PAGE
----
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Thursday, October 09, 2008

Syndicated sports radio commentator, Jim Rome, known for his "clones" in the "jungle" had this to say about Google on today’s program: "Google, what a great company…I love Google Maps…" but then added this caveat…"Google Earth…is either the coolest or creepiest thing ever." Enough said. I guess from Rome’s perspective it depends on whose house you are looking down on.

by Joe Francica on 10/09 at 01:43 PM | Comments | Bookmark and Share

It’s actually called the ArcGIS Server Live User Sites, but it’s basically a gallery of site built using that technology.  A quick trip through the first few revealed:

- Most look and perform well on Safari on a Mac
- Some are quite slow, while others are speedy
- They all look unique and customized for purpose (hooray!)
- They all look different and have a variety of widgets so you need to study each one to determine, for example, how to zoom in (boo)
- At lease one used Flex

One suggestion for ESRI: How about blurb for each as to why they chose ArcGIS Server. What exactly was it they needed to do that it enabled? Said another way, some of these sites’ functions existed in the past without ArcGIS Server. What was the impetus to move to Server vs a simpler Web Mapping solution?

via Twitter

by Adena Schutzberg on 10/09 at 06:00 AM | Comments | Bookmark and Share

We are going to be bantering around the words "structured" and "unstructured" data more frequently than in the past and while at the MetaCarta Public User’s Group Meeting today I wondered how many readers are familiar with the terms. Obviously, many are who are regular readers of APB and our more technical articles at Directions Magazine. But let’s be really clear and basic about the definitions:

Continue reading...

by Joe Francica on 10/09 at 06:00 AM | Comments | Bookmark and Share

I had the opportunity to attend MetaCarta’s Public Sector User Group meeting today. Directions has covered MetaCarta’s technology for several years and in order to adequately extract at least one nugget of new information about the company’s technology, an example is the best way to illustrate it.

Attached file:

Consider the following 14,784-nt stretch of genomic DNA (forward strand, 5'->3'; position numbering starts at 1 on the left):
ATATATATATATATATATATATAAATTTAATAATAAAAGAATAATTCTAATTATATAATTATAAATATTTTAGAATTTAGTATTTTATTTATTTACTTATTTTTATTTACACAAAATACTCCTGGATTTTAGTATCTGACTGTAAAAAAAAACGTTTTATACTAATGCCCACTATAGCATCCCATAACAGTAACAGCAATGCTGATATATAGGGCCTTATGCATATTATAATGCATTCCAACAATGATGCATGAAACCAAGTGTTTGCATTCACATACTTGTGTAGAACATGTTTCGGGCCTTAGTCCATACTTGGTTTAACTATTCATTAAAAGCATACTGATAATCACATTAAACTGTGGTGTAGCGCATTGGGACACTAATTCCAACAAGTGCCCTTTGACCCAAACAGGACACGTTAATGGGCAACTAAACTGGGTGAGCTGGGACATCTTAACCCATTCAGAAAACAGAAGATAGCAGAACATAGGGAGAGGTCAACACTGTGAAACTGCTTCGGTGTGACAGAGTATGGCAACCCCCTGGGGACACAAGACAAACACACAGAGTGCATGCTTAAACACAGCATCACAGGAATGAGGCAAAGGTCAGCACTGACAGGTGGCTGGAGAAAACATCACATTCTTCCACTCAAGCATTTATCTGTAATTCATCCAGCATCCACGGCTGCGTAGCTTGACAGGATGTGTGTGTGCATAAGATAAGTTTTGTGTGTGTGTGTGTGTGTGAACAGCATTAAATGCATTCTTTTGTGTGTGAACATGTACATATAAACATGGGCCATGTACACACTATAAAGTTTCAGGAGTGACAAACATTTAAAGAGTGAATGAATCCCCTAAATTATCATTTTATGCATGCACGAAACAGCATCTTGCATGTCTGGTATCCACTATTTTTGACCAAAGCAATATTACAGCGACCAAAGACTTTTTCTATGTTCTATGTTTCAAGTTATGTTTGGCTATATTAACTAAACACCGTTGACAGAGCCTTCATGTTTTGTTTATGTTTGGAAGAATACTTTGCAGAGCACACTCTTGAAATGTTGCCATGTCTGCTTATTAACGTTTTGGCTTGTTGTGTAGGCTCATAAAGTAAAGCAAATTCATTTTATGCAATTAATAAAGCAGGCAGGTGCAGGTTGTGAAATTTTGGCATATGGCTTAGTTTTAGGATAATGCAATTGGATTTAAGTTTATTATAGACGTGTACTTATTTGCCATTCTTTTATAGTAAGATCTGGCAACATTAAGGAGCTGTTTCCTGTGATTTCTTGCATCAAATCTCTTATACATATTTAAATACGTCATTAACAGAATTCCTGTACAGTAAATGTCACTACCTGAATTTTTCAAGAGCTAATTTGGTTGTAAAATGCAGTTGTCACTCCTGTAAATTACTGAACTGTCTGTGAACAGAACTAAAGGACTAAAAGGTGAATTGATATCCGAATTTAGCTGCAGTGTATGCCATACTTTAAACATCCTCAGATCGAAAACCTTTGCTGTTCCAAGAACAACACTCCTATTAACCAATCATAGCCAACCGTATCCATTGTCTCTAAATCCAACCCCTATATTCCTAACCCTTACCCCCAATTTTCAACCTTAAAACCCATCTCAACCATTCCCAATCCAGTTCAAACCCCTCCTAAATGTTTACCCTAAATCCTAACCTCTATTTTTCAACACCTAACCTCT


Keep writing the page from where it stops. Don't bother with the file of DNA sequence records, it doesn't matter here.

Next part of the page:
One of the key applications realized by public safety organizations is the ability to link bits of news, police reports in this example, to geographic trends and deduce anticipated results. The North Texas Fusion Centers (NTFC) distills this kind of information for emergency management and natural disasters in addition to crime analysis. And so, at various times, it becomes necessary to temporarily close the border with Mexico for 24 hours, according to Bob Warren of MetaCarta. Crime and incident reports are logged during and after the closure. When the border is opened again, authorities find there is a drop in crime, followed by an increase in crime. These text-based reports are assimilated using MetaCarta’s Georeferencing engine whereby the location of each report is extracted and displayed on a map. The result is the recognition of a ripple effect of crime across the state. Crime is noted to occur along the interstate corridors leading to Dallas from the border that reach the city within about three days. The analysis: Cross border weapons movement seems to converge on Dallas and might not have been detected without visualizing this movement of crime along these geographic corridors. So, by geotagging reports, police are able to see how crime travels.

Also, just last week we discussed how MetaCarta’s technology will be unbundled and licensed differently than in the past with the objective of creating a larger audience for their products. Likewise, we held a webinar in the summer that more fully examines their technology.

[Disclosure: MetaCarta paid for travel and expenses to attend their meeting.]

by Joe Francica on 10/09 at 06:00 AM | Comments | Bookmark and Share
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